It is lovely this time of spring, driving to work on I-25, as there are usually 2-3 hot air balloons visible somewhere along my route every morning. This morning, there were about 15 of them rising together at one point, they kind of took me by surprise. Unfortunately it was not a great picture opportunity, since it is very, very smoky here right now because of a fire burning near Fort Collins. The beautiful hot air balloons kind of balanced out the beginning of my morning.

That story starts last night, with Ken asking me how it felt if you had a broken toe. I said that I wasn’t sure, I had never had an xray to make sure, but I was sure I had broken my little toes at least once each by walking into door frames with them. (My mother always said I walked like a duck.) So apparently my subconscious was thinking about this over night, I slammed my right little toe into the door frame on the way out of the bathroom. I was AWAKE after that. Unfortunately my reaction also woke Ken up and scared the cats. So my toe hurts and it is smoky, I have my asthma inhaler handy. Glad it is Friday, and I go on vacation (after a few days of work) next week!

This One Time, at Knitting Camp…

I came home from work and announced to Ken I was going to knitting camp this summer. He was only slightly confused. And, I suspect, not at all surprised. Well, knitting camp (yarn camp?) is a virtual camp where you work on a project for a month with other knitters around the world. The interaction (if you want it) comes from message boards, etc., online. I have had many friends who have done knit-a-longs or quilt-a-longs but I am usually up against a deadline for something, and have never done one.This camp is sponsored by the Loopy Ewe, which is both an online and regular knitting store, and they just moved to Fort Collins this spring, so I am lucky enough to shop there in person! Here are the details of the camp.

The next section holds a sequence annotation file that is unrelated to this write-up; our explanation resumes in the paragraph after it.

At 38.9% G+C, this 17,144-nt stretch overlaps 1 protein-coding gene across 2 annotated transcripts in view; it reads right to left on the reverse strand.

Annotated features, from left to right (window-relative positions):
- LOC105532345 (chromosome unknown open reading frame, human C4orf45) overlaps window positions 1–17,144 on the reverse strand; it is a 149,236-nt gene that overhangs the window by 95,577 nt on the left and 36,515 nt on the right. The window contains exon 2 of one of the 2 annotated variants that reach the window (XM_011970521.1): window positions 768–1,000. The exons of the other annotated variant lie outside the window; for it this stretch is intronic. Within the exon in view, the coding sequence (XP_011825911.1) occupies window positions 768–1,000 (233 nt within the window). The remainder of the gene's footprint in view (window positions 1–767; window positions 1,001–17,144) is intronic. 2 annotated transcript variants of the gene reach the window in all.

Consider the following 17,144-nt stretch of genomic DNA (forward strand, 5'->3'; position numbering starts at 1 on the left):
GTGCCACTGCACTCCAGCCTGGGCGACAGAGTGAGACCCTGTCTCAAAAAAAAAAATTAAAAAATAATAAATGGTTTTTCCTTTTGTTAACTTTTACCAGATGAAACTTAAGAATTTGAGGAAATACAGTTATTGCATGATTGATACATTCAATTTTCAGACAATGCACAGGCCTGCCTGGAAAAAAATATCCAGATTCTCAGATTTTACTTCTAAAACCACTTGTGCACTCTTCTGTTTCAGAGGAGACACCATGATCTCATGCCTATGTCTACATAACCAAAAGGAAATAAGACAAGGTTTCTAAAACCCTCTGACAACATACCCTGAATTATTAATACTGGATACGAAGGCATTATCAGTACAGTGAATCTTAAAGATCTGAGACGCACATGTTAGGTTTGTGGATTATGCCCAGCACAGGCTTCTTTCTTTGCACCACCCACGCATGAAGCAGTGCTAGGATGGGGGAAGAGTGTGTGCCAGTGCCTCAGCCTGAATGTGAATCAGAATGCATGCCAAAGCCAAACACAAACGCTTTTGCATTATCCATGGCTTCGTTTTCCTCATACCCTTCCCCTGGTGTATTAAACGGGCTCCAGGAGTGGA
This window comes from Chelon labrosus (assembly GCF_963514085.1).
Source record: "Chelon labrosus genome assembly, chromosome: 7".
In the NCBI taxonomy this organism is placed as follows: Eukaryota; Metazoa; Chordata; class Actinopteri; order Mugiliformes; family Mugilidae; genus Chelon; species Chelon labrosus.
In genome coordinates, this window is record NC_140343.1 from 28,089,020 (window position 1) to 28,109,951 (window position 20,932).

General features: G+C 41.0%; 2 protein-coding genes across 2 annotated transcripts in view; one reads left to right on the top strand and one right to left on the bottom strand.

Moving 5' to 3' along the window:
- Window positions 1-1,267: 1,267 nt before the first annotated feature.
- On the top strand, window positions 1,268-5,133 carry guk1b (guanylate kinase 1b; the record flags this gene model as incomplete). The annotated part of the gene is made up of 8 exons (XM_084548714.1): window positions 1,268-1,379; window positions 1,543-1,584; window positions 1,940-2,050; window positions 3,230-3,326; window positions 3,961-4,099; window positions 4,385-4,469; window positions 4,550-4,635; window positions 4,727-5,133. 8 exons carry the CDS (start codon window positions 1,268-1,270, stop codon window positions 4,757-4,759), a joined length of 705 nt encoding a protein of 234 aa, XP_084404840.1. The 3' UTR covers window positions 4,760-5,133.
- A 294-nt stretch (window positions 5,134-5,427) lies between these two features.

The theme for this 3-segment camp is the Olympics, and so for the 1st project, you are to knit or crochet something that is designed by someone from a country other than the one you live in. When I checked on Ravelry and saw that the “Color Affection” shawl was made by Veera Välimäki, who is from Finland, I knew I was going to participate.

You are eligible for special bonuses if you buy your yarn at Loopy for the project (and I didn’t have any yarn that I liked for this project), so I went in and bought some lovely yarn. I looked at about a million pictures of the project on Ravelry (fiber arts website where knitters and crocheters plot to take over the world) and decided the ones I liked best had two pretty light colors for the first colors, and then a very highly contrasting color for the last colors. So that is what I went with.

AND my camp badge. The bad thing is that you have to wait until May 27 to cast on, so of course I want to cast on Now Now Now but this will give me time to work on some other projects and hopefully finish them up.

Speaking of other projects. I finally finished my youngest niece’s Christmas present. She doesn’t care, because she is only one. I don’t have to start being on time with her for another couple of years. It is a good thing, because she doesn’t have all of her baby quilts yet I make for each niece/nephew either.

Yo-yo button pillow. All I can say is that it is very cute, but never again! Those yo-yos and sewing them down, and the buttons, oy vey. My sister-in-law has a great talent for finding really cool projects that I will make one of and they say EEEEEEEEE! :  ) The colors are a little wonky in the picture, those oranges and pinks and greens are not quite that bright.

Then, my niece also had her 1st birthday last Sunday, so I just wrapped up that project. I would actually make this one again, it wasn’t too difficult.

Another one that my sis in law found and sent to me. Tutorial here. I don’t even have to supply the hoop for hanging, as she already has one!

Now I just need to get them in the mail…..

The other project I am currently telling myself I need to finish before starting anything new is a pair of socks for my mom. I thought I had them finished, and then when I blocked them, they seemed to grow. And if they were huge on me, I was pretty sure they would be huge on her. So I pulled the toe back out of one, and took about about 10 rows of pattern, and re-knit the toe. I think it is much better now.

Both socks. They are actually a little browner than this.

So, those are my recent crafting adventures. Sorry this post is later than usual this morning, I was out late at an event that I will write about tomorrow! (Pictures of food!)